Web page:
So where have I been these weeks? Well, for one thing I did download a 14 day trial for a MMOG known as EVE Online. It is a space-based game, sort of like Earth & Beyond (which I played for a month last year). It was a blast at first, but eventually it gets rather mundane. Pretty much in the game you start out with a crap spaceship. Then you mine asteroids. Then you sell the minerals. Then you mine some more. Repeat until you can afford a bigger and better ship, equipment, etc. You also need skills to use bigger ships and equipment. Skills take FOREVER to research. In Real Time Strategy games, the research may be like a minute or so. In EVE, the quickest you'll ever hope to research is 20 minutes. Every level a skill is attained, the longer it takes. One of the highest skills there is takes 52 days!

EVE has profession choices. You could be a miner, as stated. You could also do missions for one of the dozens of corporations that litter space. These missions are usually "take this random junk to a random space station." Or you could be a fighter, choosing to fly out and battle space pirates (or be a space pirate). Of course, most of the time you'll probably end up mining no matter what you choose to do in the universe.

One thing you should note is that the world of EVE is HUGE. It could take over an hour just to look at everything on the game map. The EVE Universe is split into many parts. The universe as a whole is split into many regions, which are then split into constellations, and then into solar systems. There are over a dozen regions, dozens of constellations, and hundreds of solar systems. Within each system are planets, moons, asteroid belts, space stations, and other random junk. Moving around is pretty straight forward. You right click, select where you want to go from a drop down menu, and let your warp drive do the rest. It's safe to say that the game would not work at all without warp, as the universe is so huge that just moving from planet to moon would take probably over a day or real time without warp drive. One that thing that I found disappointing is that you can't visit the surfaces of any planets like in Earth & Beyond. The planets and moons only seem to change size and distance when you warp to them or away from them, otherwise they remain stationary. Which is odd as the maps show the planets and moons orbits. Another thing I noted is that unlike Earth & Beyond, the warp drive only works when you set a destination more than 150 km from your ship, where in E&B you can start warp anytime you want.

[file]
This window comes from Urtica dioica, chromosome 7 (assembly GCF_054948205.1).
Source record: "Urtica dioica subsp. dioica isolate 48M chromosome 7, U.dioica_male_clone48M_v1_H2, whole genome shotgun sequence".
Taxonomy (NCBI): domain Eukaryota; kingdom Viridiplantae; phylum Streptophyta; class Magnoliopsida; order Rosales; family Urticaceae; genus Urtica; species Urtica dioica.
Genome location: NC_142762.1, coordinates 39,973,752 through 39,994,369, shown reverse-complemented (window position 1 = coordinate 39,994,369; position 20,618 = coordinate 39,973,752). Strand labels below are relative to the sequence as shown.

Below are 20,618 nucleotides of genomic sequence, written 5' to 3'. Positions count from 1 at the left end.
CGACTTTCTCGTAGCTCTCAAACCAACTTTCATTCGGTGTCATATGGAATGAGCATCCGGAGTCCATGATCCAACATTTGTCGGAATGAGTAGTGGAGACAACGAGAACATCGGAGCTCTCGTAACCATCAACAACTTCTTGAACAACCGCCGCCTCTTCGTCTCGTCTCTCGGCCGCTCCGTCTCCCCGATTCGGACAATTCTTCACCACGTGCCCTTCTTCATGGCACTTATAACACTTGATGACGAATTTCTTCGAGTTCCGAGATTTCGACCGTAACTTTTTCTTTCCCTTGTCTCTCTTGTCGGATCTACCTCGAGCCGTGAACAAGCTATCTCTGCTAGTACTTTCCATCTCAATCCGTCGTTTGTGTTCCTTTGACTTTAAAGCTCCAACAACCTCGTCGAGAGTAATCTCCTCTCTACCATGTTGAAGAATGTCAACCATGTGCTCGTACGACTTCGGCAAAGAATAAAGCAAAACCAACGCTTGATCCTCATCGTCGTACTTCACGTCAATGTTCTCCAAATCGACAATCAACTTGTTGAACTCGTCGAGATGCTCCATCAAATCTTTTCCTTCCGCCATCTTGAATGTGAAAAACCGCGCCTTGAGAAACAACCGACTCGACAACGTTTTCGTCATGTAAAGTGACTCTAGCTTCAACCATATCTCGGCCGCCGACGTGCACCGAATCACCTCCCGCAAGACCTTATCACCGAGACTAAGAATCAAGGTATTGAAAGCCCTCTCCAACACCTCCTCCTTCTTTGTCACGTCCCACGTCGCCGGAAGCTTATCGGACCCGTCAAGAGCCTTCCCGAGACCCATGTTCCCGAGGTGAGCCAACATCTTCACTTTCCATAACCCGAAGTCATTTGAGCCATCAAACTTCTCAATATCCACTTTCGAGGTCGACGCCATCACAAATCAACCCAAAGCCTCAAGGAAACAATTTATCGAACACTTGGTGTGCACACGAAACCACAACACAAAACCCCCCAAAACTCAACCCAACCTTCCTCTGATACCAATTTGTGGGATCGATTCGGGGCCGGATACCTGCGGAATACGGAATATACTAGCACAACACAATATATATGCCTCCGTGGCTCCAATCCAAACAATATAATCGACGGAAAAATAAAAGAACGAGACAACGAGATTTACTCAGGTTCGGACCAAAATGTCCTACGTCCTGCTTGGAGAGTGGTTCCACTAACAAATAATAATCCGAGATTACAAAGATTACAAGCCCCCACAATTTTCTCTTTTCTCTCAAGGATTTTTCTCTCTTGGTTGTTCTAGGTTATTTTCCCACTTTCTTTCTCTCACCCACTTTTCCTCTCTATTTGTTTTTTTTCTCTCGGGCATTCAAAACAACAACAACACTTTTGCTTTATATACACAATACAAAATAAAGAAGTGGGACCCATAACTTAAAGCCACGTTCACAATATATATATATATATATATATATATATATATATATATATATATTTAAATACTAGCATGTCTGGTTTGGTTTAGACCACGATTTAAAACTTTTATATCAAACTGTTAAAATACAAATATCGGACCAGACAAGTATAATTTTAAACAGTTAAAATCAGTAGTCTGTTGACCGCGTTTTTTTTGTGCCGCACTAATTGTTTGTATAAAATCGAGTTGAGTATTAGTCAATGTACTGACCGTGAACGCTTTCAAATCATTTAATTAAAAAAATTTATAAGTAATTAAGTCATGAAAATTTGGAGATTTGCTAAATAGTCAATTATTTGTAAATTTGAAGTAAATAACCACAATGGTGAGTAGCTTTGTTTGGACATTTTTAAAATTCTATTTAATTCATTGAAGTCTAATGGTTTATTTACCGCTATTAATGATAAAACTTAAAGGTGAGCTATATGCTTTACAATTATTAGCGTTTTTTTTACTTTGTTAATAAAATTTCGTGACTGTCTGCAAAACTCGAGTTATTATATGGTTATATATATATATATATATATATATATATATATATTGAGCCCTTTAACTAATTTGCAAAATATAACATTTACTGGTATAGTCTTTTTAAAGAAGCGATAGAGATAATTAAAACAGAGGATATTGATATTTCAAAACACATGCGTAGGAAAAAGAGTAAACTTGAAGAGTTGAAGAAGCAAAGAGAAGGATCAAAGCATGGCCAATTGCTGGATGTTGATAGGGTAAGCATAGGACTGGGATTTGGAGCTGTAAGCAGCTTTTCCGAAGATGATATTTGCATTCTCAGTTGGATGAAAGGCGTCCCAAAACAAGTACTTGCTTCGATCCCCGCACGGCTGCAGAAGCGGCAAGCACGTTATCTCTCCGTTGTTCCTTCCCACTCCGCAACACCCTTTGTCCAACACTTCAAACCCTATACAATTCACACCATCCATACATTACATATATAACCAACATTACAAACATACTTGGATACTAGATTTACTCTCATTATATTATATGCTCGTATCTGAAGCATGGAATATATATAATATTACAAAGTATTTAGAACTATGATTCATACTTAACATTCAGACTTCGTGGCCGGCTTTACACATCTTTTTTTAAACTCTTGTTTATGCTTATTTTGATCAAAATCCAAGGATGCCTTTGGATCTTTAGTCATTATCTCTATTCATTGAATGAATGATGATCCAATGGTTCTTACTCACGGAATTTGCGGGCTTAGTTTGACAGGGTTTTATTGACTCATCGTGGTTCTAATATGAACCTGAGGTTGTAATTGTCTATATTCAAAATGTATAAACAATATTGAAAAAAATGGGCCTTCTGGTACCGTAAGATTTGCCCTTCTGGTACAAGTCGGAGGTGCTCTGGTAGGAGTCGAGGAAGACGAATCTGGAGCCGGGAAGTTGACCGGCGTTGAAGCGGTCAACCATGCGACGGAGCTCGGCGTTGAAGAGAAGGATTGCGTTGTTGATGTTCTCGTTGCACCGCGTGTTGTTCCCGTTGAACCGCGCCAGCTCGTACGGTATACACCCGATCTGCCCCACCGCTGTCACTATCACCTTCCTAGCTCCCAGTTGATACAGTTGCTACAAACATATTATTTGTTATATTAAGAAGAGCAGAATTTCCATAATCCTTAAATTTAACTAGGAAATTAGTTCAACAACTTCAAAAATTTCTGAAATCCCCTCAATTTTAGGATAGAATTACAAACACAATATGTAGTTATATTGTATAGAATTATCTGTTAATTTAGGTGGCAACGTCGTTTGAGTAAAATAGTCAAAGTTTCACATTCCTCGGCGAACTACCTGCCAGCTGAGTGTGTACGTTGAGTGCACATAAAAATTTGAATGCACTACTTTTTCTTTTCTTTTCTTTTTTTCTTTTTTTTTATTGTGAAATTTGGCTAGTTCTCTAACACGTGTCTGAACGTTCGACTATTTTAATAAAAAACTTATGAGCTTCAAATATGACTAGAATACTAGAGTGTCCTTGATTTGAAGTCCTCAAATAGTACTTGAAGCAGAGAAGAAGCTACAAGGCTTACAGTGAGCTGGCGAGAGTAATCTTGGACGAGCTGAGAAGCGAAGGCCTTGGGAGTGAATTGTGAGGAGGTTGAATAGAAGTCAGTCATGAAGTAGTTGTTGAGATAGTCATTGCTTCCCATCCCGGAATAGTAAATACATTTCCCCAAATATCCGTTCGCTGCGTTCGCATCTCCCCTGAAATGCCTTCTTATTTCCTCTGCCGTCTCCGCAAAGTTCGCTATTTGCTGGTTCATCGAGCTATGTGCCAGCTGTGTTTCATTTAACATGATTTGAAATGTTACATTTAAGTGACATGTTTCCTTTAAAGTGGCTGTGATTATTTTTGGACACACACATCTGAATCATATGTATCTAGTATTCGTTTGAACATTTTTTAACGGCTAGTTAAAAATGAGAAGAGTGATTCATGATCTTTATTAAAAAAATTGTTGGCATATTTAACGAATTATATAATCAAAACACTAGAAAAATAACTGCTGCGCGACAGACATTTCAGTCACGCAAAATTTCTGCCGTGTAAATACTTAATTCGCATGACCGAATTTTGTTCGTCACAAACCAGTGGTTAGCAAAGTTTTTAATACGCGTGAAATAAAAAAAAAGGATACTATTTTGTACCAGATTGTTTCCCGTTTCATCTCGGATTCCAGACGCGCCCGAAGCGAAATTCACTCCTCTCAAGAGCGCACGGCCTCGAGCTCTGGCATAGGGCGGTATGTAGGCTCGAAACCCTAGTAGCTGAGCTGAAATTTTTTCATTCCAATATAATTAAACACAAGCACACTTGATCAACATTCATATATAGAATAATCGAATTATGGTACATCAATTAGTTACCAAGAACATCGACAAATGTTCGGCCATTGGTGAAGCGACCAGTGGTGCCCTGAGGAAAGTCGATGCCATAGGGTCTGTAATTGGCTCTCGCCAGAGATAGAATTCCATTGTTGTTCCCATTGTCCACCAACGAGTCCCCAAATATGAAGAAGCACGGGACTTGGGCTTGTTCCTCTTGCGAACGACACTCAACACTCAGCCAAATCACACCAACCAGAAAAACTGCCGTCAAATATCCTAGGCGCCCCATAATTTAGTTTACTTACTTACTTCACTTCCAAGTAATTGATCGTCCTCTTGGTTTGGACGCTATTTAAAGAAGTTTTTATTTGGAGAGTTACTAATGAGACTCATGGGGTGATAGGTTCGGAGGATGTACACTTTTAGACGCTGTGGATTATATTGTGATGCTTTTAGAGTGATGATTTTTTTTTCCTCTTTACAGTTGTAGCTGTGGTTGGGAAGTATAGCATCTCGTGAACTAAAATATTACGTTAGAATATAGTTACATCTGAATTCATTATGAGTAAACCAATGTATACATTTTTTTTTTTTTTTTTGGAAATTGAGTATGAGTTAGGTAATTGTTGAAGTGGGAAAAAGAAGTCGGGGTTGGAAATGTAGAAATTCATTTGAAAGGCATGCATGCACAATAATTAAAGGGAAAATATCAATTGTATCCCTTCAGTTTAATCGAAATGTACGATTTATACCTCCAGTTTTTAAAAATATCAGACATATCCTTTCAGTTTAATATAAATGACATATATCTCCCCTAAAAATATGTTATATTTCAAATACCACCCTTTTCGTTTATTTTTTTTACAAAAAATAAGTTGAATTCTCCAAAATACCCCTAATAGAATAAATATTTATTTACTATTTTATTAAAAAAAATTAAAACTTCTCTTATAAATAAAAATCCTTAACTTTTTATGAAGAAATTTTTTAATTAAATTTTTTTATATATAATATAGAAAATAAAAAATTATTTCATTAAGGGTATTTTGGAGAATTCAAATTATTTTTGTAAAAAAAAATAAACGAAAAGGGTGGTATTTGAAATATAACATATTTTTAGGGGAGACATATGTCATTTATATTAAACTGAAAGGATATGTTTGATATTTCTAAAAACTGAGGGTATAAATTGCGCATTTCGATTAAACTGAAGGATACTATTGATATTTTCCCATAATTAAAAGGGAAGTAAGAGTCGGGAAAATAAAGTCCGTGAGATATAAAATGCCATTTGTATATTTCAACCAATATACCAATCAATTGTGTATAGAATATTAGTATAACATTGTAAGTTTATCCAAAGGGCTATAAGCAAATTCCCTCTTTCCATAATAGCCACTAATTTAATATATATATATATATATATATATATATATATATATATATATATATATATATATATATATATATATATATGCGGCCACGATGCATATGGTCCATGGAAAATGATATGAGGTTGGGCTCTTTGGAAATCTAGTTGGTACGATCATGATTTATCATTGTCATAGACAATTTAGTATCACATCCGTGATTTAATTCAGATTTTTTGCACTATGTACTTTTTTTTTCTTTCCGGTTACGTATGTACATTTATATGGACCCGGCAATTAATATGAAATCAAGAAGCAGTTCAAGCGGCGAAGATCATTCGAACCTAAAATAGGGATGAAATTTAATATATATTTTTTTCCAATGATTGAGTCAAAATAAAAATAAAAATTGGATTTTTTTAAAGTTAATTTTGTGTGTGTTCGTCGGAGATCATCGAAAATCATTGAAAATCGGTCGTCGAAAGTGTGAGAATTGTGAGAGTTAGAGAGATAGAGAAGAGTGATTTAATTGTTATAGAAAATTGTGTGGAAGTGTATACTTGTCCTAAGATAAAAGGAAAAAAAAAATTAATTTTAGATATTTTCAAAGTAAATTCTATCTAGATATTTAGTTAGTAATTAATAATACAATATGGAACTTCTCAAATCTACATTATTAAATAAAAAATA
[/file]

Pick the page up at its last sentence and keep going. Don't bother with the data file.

Inter-region travel is also straightforward. Linking solar systems together are Stargates (not those Stargates). Huge floating space station like structures that appear to dissolve your ship into pure energy, and then shoot it into the neighboring System. Moving between systems is called a Jump. Some missions may require you to jump through many systems. I saw one mission that had you fly across 103 solar systems! Of course, its all made easier by the map. You simply open the map of the universe, where you can select any solar system to be your destination. Once back in the game, you can turn autopilot on and your ship will automatically fly to the next Stargate and activates it. So pretty much you can walk away and let your ship do its thing.

There are many ships in the game. You start out with a frigate, which is a basic mining/travel ship. You can also get Cruisers, which are more combat oriented. The big momma jomba in this game is the Industrial Ship, pretty much the Enterprise of EVE. Each of the four races in the game has a few different Industrial Ships to buy. Industrials Ships have huge cargo room, lots of places for weapons or mining guns, and are downright tanks. Most people with Industrial Ships park them in an asteroid belt, set their ship to mine, then walk away or do something else (the game runs in a window by default). There is also a little Shuttle, which has no cargo or weapons room and is built mainly for speed. You would only use Shuttles when you need to travel to another station to pick up a new ship you bought there.


Ok ok ok, thats enough EVE for now....catch up with you guys Monday then...

Drakk out..